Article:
HUB Movie Review: Dallas Buyers Club

Story posted February 5, 2014 in CommRadio by Sofia Westin

Get ready to see Matthew McConaughey, who for once is not incredibly tan or muscular. Rather, he’s quite pale and skinny (it’s as if he went through the Hunger Games) and has a walrus mustache. However, he is still just as arrogant as his previous characters. I present to you (and so does the HUB): Dallas Buyers Club.

Dallas Buyers Club is inspired by true events. It follows the life of Ron Woodroof (McConaughey), a Dallas man who in 1985 was diagnosed with AIDS and given thirty days to live. Ron, who lives life to the fullest through his bull riding, gambling, drug addictions and women loving (don’t worry, he has a job, too), refuses this fate for himself. He travels to Mexico to find an FDA un-approved (you don’t hear that everyday) medicine. These drugs help his symptoms drastically. He buys the drugs in boatloads and brings them back to the US to sell on the street. 

Through his struggles, he meets a transgender man named Rayon (Jared Leto). Together, they set up a “buyers club”, where AIDS patients pay a monthly fee to get the drugs. Through the club’s popularity, Ron, who was homophobic at first, eventually begins to respect Rayon, and they become close friends. *Sniffle*

However, the feds hear of Ron and Rayon’s workings and head over to the club. They threaten to arrest Ron for possessing illegal drugs. Ron’s counterargument: they are not illegal, just unapproved. From there, the battle of the drug begins.

The movie covers a very important question: morality or law? Do you choose the morality to help people who are dying through illegal means? Or do you choose to stay within the law, consequently letting people die?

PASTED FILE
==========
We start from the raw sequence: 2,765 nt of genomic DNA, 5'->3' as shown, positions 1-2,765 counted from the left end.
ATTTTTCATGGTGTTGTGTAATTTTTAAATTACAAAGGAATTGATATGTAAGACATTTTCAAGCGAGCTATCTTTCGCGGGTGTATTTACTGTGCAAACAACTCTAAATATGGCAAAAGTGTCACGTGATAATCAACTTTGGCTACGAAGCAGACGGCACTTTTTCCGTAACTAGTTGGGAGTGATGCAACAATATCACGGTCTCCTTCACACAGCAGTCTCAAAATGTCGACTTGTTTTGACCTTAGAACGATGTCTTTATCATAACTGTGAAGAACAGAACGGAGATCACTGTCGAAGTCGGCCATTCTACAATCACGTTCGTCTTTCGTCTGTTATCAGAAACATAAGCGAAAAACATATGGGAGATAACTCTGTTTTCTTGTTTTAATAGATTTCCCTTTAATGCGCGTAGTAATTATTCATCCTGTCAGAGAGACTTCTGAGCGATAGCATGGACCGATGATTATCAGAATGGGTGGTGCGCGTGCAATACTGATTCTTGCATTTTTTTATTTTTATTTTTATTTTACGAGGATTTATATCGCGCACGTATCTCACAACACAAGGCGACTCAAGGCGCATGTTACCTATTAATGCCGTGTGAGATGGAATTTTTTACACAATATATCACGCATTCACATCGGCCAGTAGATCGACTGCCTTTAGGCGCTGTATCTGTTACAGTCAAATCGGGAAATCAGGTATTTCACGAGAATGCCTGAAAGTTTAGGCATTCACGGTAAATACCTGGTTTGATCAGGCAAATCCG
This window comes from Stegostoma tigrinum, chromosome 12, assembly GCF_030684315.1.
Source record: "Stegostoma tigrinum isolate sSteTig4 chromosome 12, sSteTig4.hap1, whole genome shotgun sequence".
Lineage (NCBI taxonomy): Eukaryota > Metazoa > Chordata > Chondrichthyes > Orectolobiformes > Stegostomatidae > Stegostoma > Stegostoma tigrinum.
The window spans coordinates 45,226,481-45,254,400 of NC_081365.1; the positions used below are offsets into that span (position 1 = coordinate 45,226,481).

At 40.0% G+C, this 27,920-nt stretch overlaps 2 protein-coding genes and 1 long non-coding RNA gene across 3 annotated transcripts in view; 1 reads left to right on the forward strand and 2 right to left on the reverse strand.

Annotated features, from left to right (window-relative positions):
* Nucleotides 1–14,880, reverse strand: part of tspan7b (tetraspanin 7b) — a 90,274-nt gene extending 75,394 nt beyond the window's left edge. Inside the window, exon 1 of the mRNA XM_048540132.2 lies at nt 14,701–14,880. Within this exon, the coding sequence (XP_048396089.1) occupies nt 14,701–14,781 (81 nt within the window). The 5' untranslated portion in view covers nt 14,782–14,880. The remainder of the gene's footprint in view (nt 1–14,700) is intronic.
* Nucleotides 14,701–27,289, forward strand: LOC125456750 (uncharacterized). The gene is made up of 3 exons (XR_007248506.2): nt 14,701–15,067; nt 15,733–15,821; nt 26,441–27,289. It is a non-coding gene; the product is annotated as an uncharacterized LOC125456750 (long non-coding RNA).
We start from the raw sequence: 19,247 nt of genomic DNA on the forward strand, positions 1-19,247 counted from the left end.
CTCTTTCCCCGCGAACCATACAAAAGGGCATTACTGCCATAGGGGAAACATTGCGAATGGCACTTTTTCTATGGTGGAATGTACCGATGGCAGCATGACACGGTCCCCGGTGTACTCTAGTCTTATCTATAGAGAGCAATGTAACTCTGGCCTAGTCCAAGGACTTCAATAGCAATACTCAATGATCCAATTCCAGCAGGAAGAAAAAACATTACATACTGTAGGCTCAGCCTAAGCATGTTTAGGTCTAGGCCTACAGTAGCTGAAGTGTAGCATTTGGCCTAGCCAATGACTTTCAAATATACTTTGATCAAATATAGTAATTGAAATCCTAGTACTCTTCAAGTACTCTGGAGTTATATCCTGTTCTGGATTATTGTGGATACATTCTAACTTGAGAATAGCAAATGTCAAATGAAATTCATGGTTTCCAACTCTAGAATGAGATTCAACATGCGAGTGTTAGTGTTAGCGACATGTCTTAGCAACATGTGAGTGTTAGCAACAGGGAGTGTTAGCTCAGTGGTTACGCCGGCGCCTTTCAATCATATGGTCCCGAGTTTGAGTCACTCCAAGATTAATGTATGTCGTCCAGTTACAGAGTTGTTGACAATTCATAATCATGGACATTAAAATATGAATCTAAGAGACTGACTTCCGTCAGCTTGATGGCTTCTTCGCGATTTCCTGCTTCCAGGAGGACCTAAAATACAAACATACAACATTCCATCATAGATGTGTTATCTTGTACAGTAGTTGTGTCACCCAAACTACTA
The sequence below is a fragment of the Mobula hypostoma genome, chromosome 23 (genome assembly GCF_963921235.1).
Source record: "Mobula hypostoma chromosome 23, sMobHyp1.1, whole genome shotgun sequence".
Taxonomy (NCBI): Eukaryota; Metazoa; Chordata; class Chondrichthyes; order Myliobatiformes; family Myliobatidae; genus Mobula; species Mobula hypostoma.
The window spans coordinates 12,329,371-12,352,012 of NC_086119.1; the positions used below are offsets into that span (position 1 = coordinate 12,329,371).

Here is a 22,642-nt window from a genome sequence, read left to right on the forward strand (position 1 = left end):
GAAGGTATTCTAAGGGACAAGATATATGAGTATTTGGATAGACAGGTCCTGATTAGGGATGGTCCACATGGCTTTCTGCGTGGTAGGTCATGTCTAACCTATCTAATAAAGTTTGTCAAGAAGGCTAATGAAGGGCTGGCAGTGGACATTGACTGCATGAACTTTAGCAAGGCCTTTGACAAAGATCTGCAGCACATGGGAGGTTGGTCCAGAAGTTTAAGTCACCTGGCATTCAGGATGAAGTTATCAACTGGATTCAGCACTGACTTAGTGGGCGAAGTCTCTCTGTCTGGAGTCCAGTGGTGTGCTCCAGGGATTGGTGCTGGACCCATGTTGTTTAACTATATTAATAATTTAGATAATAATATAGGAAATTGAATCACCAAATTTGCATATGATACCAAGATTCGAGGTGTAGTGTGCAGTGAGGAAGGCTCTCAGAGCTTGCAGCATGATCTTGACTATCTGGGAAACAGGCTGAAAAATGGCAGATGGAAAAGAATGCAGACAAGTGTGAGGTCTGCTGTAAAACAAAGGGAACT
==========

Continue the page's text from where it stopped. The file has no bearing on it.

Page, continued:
This movie also works to show what was happening during what seemed to be the “AIDS epidemic”. Few knew what AIDS was or how to treat it. The movie tackles this issue, as Ron tries the only FDA approved drug against AIDS, which almost kills him. This only proves how little was known about treating the disease.

Many have praised this movie. It has been nominated for six Academy Awards, won two Golden Globes for best actor and best supporting actor, and won another 40 awards in various categories. Needless to say, this movie is kind of a big deal (I’m still saying it though).

Top critics on RottenTomatoes gave it 100%, as fresh as it gets; the general audience gave it an 8; and Metacritic gave it a combined score of 84.

On the Penn State Scale...
1—when Penn State loses a game,
2—an 8 a.m class (which are awful),
3—a canceled 8 a.m class,
4— free textbooks,
and 5—free Creamery ice cream for a whole year,

Dallas gets a 4.6. It really is quite something- including stellar performances from McConaughey and Leto, who both go through unbelievable transformations. It is heart-warming and sad; yet, quite hopeful. Throughout the film we see how some AIDS patients find an alternative to prolong their lives and not live on borrowed time.

The film is followed by a discussion held by Michael Burroughs, Assistant Director of the Rock Ethics Institute. What the discussion is, I do not know. I just cover movies.

Check out the trailer:

*This movie will be showing at 7 p.m. on Thursday instead of the regular 10 p.m. showing time.

Sofia Westin is a freshman majoring in broadcast journalism. To contact her, email